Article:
Today I looked closely, for the first time, at a Cyclamen persicum plant.
A Valentine gift from Mr. Garner, the cluster of white flowers float atop long stems of deep pink, and seem constantly to be on the verge of flight. Gazing out the window today, petals of white in the foreground seem a flutter, mirroring dozens of white sea gulls which soar, swirl and dive at pieces of bread being tossed by my neighbor.
I shift my attention to the plant and look more closely. Did you know that the flower actually faces down, and the petals are swept back and up?
Nobody sees a flower really; it is so small.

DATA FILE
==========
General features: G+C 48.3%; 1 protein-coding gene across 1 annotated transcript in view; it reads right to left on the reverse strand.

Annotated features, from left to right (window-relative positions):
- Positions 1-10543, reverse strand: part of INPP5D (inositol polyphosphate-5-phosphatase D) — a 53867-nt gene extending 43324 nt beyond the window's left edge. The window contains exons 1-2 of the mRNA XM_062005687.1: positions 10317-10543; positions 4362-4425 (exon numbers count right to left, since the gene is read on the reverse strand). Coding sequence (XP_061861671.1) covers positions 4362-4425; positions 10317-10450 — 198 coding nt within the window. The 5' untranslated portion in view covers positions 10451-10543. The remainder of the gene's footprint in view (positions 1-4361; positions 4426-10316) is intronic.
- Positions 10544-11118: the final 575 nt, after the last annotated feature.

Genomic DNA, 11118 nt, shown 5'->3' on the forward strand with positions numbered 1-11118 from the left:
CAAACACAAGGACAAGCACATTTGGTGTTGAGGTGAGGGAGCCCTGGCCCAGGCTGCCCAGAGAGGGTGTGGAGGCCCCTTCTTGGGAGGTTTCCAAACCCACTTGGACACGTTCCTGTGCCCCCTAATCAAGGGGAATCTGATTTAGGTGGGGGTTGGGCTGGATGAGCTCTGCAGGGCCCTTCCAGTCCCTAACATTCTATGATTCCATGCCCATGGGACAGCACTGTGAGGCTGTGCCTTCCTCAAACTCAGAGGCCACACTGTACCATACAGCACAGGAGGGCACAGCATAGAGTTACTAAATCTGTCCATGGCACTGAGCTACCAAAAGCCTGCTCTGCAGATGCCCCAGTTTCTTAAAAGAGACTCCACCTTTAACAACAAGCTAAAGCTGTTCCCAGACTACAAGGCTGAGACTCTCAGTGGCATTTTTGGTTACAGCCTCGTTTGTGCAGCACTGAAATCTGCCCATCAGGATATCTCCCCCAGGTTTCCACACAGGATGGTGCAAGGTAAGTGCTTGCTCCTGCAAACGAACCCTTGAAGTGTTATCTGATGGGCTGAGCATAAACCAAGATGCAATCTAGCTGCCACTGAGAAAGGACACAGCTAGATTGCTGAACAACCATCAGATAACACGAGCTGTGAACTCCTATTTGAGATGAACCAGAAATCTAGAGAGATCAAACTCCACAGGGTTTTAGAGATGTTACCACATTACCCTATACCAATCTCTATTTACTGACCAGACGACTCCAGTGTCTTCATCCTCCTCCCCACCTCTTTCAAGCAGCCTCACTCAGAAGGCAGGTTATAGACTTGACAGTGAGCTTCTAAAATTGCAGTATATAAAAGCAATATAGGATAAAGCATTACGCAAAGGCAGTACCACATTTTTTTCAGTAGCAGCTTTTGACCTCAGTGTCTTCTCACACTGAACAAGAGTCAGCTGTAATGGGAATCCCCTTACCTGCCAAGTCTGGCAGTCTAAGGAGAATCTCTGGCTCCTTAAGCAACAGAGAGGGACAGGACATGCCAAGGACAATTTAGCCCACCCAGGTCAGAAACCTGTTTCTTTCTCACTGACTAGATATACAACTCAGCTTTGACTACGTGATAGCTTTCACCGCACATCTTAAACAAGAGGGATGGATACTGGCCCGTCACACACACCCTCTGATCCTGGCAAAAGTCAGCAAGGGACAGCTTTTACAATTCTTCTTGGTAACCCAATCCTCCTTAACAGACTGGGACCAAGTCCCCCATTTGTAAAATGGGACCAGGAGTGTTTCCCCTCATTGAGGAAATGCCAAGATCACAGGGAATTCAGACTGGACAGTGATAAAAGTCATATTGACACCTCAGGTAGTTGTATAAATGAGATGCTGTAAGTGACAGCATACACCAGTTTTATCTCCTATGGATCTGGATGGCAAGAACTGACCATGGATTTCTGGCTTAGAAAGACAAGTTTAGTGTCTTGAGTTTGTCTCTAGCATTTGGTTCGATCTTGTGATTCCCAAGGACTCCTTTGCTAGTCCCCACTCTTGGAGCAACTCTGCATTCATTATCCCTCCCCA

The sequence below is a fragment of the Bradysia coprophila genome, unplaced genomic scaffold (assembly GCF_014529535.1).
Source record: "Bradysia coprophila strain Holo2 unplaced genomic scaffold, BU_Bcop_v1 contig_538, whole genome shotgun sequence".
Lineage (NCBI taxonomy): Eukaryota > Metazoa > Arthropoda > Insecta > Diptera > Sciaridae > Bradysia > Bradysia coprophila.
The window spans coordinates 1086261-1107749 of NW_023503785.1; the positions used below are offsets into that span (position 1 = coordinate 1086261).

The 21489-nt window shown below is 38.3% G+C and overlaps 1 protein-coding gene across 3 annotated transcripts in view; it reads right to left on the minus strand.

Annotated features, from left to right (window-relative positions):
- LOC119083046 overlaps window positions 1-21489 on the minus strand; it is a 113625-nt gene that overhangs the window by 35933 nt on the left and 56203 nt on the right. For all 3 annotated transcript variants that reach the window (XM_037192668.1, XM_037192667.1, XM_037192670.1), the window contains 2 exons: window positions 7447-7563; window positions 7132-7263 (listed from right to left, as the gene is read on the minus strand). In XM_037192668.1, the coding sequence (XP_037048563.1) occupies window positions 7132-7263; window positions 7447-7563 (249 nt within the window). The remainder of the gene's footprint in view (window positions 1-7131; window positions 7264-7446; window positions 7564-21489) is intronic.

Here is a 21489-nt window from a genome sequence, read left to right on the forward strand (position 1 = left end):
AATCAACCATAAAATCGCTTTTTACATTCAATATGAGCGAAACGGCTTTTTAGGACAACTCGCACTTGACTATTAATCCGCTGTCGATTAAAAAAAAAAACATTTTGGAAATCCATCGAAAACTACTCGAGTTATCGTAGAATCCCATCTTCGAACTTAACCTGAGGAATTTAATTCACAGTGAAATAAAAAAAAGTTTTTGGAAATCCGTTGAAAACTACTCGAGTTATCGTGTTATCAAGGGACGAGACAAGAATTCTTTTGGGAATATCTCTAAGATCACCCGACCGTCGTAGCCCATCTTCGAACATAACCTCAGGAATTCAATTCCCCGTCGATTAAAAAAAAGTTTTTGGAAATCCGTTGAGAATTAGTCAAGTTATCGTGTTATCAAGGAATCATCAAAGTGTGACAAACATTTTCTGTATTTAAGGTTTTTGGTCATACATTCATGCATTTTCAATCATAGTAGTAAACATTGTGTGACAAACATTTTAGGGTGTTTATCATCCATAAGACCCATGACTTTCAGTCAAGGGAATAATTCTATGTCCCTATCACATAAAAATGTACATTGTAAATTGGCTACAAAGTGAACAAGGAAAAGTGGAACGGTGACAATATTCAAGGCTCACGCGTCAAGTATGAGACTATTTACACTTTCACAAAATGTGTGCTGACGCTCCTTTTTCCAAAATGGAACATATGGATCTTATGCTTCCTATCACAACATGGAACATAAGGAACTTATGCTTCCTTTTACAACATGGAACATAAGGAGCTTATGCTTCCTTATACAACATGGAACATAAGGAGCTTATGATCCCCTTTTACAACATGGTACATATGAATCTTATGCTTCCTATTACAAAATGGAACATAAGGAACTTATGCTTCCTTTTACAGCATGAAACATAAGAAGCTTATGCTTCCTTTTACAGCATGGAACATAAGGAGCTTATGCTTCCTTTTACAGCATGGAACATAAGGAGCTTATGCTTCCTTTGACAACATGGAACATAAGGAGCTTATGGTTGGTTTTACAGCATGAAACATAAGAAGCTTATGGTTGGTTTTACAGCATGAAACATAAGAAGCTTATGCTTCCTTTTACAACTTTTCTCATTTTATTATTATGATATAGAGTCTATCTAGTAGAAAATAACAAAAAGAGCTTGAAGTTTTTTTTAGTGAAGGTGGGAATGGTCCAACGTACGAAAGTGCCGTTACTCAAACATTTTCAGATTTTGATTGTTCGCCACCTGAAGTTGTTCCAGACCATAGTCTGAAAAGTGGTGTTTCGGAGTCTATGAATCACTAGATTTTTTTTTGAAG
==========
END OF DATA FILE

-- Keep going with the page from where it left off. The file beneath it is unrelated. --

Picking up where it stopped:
We haven’t time, and to see takes time –
like to have a friend takes time.
The afternoon sun shines brightly through the kitchen window and the play of light and shadow among, around and between the white petals of the flower catches at my memory. I am small again, running and hiding between rows of glowing white sheets rippling in a light breeze on the clothes line. Sunlight and shadow slide up and down their surface. Blue sky above, grass between my toes, I am caught up in the splendor of fresh smelling white sheets and sunshine.
Cyclamen comes from the Latin cyclaminos for circle, because the tuber is circular. Interestingly enough, pigs enjoy eating the naturalized varieties of cyclamen, and common names include “Sowbread” in English, pain de pourceau in French, and pan porcino in Italian. Snort.